16 July 2009 03:28 PM

School Transitions

by Dr. Rick

For the past several weeks the Dr. Rick Blog has been concentrating on summer tips for keeping kids learning and intellectually active during the summer.  Now, let’s spend the remaining weeks of summer thinking ahead to how we can make the new school year as successful as possible.


First things first.  For some students, this year will be a “transition year,” time to go from an elementary to middle school or a middle to high school.  These transition years can be exciting and full of promise, but they can also cause some anxiety.


What are students going to new middle or high schools anxious about?  Here’s some of what students have told me over the years.

  • Who will be my friends?
  • I’ll have so many new classes.  How will I ever find them in that big building?
  • The lockers scare me.  What if I forget my combination?
  • There are so many buses!  How will I know which is mine?
  • What if my friends want me to do things I don’t want to do?  Will they still like me?
  • Will I have all the supplies and materials I need?
  • The schedule changes every day.  How can I remember where I’m supposed to be?
  • I hear the halls are crowded and I don’t know anyone.  It’s scary.
  • Will I be safe?  What about bullies and mean kids?
  • I’m going to have a lot of teachers, one for each subject.  Will I like all of them?  Will they like me?
  • Everyone seems to be in a hurry.  Is there any free time?
  • My parents got involved in everything in my old school.  I don’t know whether I want them to do that here.

Research and common sense tell us that the first year in a new school is critical – getting assimilated, making friends, setting goals, establishing habits and attitudes, selecting courses, discovering talents and interests, choosing mentors, learning new skills and knowledge, and building confidence.  We want to make things as easy as we can for our kids.


What to do?  Every student and family is unique, of course, but here are a few tips.

  1. Get to know the school.  Attend as many of the end-of-summer activities your school offers.  There’s probably an open house – go to it with your child, and invite one or two of her friends to go with you.  Safety in numbers.  Explore the school’s website ahead of time.  If the school doesn’t have an open house, advocate for one.

  2. Roam around.  Go to the school and explore the campus.  Have his new schedule with you.  Go to the classrooms, the restrooms, the cafeteria, the gym, the main office, the nurse’s office, the guidance suite.  Repeat if necessary.  Note how long it takes to get from classroom to classroom.

  3. Know the rules.  Read the Student Handbook with your child before school starts.  Talk about responsibility.

  4. Be prepared.  The boy and girl scouts were right.  Think ahead for challenges that could arise.  Buy a combination lock before school starts.  Let your child practice with it.  Often.  Practice makes perfect and swift.

  5. Be encouraging.  Being upbeat and positive is incredibly important.  Encourage your child to join clubs, teams, and activities that he’d be interested in.  This is the best way to make friends, discover new interests and talents, put down roots, build confidence, and create a feeling of belonging.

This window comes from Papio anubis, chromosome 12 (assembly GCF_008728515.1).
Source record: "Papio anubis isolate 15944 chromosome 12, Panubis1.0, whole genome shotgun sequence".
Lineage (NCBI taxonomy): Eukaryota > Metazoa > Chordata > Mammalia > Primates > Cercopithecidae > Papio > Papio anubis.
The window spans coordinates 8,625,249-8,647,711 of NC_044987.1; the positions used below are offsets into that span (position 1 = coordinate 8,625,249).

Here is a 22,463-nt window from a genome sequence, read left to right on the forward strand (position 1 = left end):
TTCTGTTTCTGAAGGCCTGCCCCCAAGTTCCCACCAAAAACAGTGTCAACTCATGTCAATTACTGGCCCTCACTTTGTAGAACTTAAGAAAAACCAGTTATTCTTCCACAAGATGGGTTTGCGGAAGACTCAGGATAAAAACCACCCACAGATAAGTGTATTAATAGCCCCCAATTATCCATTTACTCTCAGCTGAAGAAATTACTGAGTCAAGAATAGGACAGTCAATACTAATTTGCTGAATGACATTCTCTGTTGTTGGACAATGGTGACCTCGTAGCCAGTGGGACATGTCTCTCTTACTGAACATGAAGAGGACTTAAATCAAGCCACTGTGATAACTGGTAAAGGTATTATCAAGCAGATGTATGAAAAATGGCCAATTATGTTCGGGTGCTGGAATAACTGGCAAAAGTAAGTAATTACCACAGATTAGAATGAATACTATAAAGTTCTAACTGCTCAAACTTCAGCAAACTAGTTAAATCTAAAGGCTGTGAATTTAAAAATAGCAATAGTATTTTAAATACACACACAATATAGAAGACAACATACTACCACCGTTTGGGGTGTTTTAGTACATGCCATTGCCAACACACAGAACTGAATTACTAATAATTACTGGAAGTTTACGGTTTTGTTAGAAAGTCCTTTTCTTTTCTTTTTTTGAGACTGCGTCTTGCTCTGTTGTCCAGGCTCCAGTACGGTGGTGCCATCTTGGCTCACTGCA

6. Make friends.  Talk about friendships, how to make friends, how to be a friend, how friendships change and evolve over time.  Share stories about your school friendships, especially the rare and satisfying ones that have stood the test of time.

  7. Know the teachers.  Make every effort to meet and keep in periodic touch with teachers – in person, through notes, email, their web pages on the school’s website.  Know what their expectations are, when report cards are coming out, the due dates of major assignments, the testing schedule.  Help your student keep on track by doing your essential parental job of friendly, persistent nagging when necessary.

  8. Organize.  Nagging is a tactic of last resort.  Help your child stay ahead by setting goals with him, planning for important dates and events, establishing routines for his homework and studying, and letting him know you’re aware of his responsibilities.

  9. Get a study buddy.  I’m a big believer in study buddies, friends who can study with your child, challenge her, compete with her, and celebrate with her.  As soon as you detect an academic problem that goes beyond the study buddy, get help.  The earlier the better.  Get a tutor, a helpful teacher before or after school, or an Honor Society student who needs community service credit.  Just get help.

  10. Keep that confidence up.  Talk with your child daily about school to let him know you’re interested in his day and that education is important to you.  Show him how to recognize his successes, learn from his mistakes, and look forward to meeting new challenges.

For more back-to-school tips, see my blogs of August 5, 2008, and August 7, 2008.  I’ve also written a month-by-month planner for a successful school year (August 19, 2008, and August 21, 2008).  For my tips on the importance of routines, study buddies, staying on track during the school year, and much more, click “Archive” above.  And for information on free, ninety-minute parent seminars, "Transitions: Middle and High School," sponsored by the company I work for, Sylvan Learning, see our website, www.sylvanlearning.com.  By attending the seminars, you can learn about the challenges children face as they reach middle and high school -- academic, social, and psychological changes.


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